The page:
The first people to settle in Amman in modern times were Muslim refugees from Christian persecution in Russia. The Circassians (or Cherkess), who began arriving in the 1870s, trace their origins back to mountain villages above the eastern Black Sea, in the region of the Caucasus around present-day Georgia and Chechnya.
In the 1860s, Russian military offensives in the Caucasus forced 1.5 million people out of their homes into exile in Ottoman Turkish territory. Some headed west towards the fertile lands of the Balkans (establishing Muslim communities in and around Bosnia), while others drifted south into the Ottoman province of Syria. Stories began to filter back to those left behind of life in a Muslim land, and many Circassian and Chechen villages went en masse into voluntary exile. European governments lent their weight to the Ottoman policy of dumping the refugees on ships bound for distant Syria.
Meanwhile, Amman had been uninhabited for virtually a thousand years. In 1877, Selah Merrill, a visiting American archeologist, “spent part of one night in the great theatre… The sense of desolation was oppressive. Kings, princes, wealth and beauty once came here to be entertained, where now I see only piles of stones, owls and bats, wretched fellahin (peasants) and donkeys, goats and filth.” The first Circassian refugees arrived the following year, setting up home in the galleries of the theatre; others founded new villages in the fertile valley of Wadi Seer to the west and among the deserted ruins of Jerash to the north. The presence of settlers caused some conflict with local tribes, but the Circassians held their own in skirmishes with the bedouin, and soon a mutual respect and a formal pact of friendship emerged between them. After 1900, Circassian labour was central to the building of the Hejaz railway line, and Circassian farmers became famed for their industry. One of their great innovations was the reintroduction of the wheel: with no roads to speak of, wheeled transport hadn’t been used in Transjordan for centuries.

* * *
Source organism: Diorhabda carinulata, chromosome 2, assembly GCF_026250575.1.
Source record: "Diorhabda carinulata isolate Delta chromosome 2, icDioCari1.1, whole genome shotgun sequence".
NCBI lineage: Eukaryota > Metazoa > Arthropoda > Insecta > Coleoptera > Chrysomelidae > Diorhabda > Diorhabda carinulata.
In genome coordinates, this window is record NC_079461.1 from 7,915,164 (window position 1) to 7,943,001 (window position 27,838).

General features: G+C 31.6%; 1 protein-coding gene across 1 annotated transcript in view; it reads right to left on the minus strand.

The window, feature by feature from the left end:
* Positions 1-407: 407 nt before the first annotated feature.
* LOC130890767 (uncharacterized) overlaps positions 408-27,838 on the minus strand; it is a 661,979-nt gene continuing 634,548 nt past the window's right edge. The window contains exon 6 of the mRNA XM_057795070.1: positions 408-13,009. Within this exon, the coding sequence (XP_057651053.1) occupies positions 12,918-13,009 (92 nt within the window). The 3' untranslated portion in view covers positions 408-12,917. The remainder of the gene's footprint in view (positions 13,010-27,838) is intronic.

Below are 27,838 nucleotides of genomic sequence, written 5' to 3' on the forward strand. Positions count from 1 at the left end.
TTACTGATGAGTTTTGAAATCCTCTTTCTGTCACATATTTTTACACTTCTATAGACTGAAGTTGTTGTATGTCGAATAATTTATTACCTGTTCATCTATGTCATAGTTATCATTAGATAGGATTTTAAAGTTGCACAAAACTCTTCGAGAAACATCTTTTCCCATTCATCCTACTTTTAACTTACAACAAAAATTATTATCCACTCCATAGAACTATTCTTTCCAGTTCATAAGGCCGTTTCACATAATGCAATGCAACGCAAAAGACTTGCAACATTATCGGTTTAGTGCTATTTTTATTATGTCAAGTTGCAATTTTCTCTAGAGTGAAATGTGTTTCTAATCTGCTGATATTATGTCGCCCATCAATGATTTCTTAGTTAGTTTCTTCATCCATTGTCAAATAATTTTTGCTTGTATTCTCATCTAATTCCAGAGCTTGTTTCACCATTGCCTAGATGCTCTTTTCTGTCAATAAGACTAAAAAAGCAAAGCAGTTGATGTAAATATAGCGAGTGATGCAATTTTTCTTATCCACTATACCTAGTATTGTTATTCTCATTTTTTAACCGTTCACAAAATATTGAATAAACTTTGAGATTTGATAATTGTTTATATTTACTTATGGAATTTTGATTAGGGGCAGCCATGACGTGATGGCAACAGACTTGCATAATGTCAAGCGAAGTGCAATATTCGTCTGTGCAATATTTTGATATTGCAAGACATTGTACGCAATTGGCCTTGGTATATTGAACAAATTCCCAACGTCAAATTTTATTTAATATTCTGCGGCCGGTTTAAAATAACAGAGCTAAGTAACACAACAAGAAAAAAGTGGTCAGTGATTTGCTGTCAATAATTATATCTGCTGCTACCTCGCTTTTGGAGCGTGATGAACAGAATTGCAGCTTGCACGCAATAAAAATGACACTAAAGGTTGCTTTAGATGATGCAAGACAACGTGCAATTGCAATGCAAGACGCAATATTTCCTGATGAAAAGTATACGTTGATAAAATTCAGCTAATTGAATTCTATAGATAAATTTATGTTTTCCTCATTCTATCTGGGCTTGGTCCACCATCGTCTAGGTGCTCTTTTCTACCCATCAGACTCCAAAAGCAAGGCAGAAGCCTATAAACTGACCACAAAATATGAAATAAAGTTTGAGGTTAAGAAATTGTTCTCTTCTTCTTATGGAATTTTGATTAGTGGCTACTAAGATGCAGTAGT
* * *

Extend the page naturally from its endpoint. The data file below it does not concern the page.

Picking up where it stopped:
When, in the 1920s, Emir Abdullah established a new state and chose Amman to be its capital, he bound the Circassian community into his new administration: loyal and well-educated families were the mainstay of both the officer corps and the civil service. Over the years overt expressions of Circassian culture faded: Arabic became the lingua franca, the use of national dress died out and, with the rise in land prices following the influx of Palestinian refugees in 1948, many Circassians sold their inherited farmlands around Amman for the building of new suburbs. However, their internal identity remained strong, and Circassians today form an integrated minority of around 100,000. See w circassianidentity.blogspot.com for more.